To the family of Ms. Brown, may your personal memories sustain you and may the knowledge that Linda Brown fought injustice and forever changed our country in a positive way be a remembrance of a life that made a difference to millions of people.

Thank you Ms. Brown and may you rest in peace.  We are better for you living your life as you did.

A Coordinated Response To Russia

In an unusually widespread, coordinated response to Russian actions, at least 20 countries have expelled Russian diplomats in response to the March 4 poisoning of former spy Sergei Skripal and his daughter, Yulia, in Salisbury, England (A British law enforcement officer was also affected).

British Prime Minister Theresa May announced that an investigation into the incident had revealed Russian involvement, which was actually very similar to another incident involving a former Russian living in the UK a number of years ago.  The UK then expelled a number of Russian diplomats who, the Prime Minister said were using diplomatic passports to spy.  In support of the British and as a reaction to the Russian attempt to commit murder on another country’s soil, the United States expelled 60 Russian diplomats which was more than any in history.  Expulsion announcements on the same day included almost all members of NATO and the European Union, along with a number of other countries. Continue reading “Updates and Quick Takes”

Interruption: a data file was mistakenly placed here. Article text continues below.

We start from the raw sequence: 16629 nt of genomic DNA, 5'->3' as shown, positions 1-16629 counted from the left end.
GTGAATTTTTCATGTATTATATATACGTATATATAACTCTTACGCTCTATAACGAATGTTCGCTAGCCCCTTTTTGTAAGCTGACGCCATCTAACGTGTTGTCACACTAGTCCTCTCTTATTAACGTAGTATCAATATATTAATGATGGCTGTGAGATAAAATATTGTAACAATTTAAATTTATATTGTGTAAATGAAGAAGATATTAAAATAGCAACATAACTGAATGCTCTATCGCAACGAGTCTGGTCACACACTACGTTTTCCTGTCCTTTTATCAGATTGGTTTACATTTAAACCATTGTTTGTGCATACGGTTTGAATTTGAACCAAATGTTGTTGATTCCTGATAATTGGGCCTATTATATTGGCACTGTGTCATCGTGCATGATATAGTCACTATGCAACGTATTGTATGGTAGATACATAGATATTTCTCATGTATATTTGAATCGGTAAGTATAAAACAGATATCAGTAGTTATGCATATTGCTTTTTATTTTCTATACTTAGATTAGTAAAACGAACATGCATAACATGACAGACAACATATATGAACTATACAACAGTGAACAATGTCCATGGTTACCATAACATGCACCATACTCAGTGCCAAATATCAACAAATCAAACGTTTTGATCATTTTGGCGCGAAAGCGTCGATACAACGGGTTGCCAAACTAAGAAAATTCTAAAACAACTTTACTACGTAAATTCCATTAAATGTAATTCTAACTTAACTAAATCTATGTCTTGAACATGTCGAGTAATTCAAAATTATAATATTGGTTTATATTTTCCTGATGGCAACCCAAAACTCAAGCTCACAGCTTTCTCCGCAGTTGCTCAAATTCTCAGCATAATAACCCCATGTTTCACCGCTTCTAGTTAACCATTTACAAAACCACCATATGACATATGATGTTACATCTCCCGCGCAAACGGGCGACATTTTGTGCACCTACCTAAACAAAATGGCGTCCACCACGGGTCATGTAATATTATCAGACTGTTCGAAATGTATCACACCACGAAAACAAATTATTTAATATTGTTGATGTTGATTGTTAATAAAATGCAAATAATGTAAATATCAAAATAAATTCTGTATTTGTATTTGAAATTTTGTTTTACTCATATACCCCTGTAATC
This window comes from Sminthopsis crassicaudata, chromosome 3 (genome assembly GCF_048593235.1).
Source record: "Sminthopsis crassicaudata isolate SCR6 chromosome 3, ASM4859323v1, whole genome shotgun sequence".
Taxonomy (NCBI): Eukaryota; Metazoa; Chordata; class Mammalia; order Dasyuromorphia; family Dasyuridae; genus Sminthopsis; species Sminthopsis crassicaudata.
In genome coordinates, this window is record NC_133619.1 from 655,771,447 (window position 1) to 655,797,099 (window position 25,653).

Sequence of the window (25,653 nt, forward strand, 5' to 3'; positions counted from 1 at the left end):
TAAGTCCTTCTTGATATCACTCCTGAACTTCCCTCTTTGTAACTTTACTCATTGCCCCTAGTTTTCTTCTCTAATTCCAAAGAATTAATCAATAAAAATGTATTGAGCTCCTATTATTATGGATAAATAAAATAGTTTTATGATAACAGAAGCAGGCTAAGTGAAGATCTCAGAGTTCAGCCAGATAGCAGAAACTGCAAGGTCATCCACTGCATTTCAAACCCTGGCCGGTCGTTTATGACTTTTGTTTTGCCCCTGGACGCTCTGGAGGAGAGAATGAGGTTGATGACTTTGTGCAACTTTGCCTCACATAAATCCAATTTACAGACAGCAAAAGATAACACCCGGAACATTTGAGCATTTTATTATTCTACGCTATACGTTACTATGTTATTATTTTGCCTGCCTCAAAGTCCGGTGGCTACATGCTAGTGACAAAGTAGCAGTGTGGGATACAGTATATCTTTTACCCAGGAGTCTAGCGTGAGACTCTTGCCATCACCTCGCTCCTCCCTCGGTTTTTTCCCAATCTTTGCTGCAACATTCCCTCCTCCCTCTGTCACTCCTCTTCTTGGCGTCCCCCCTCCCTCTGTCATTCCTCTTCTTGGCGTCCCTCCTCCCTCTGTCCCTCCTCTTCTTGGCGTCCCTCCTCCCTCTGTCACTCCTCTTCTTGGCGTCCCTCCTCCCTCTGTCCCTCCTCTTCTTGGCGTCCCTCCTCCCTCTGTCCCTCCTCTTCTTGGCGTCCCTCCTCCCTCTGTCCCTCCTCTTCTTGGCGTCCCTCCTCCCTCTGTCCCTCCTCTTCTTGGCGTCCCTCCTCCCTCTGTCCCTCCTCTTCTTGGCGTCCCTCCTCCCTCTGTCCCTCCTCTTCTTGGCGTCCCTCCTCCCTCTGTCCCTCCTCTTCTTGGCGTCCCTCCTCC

So What’s the Real Word on Taxes?

Like most things, it’s safe to say that the tax reform bill passed in December has both good and bad aspects of it.

During the debate on the bill, most of the opposition argued that it was a tax cut for the rich at the expense of the lower and middle classes.  But that’s too easy.  That argument is used when any tax bill that includes cuts is debated and the reaction this time, and this time it appears to be out of habit.  And this time it’s just not that clear cut.  So let’s dismiss that and look closer at the actual provisions of the law… Continue reading “So What’s the Real Word on Taxes?”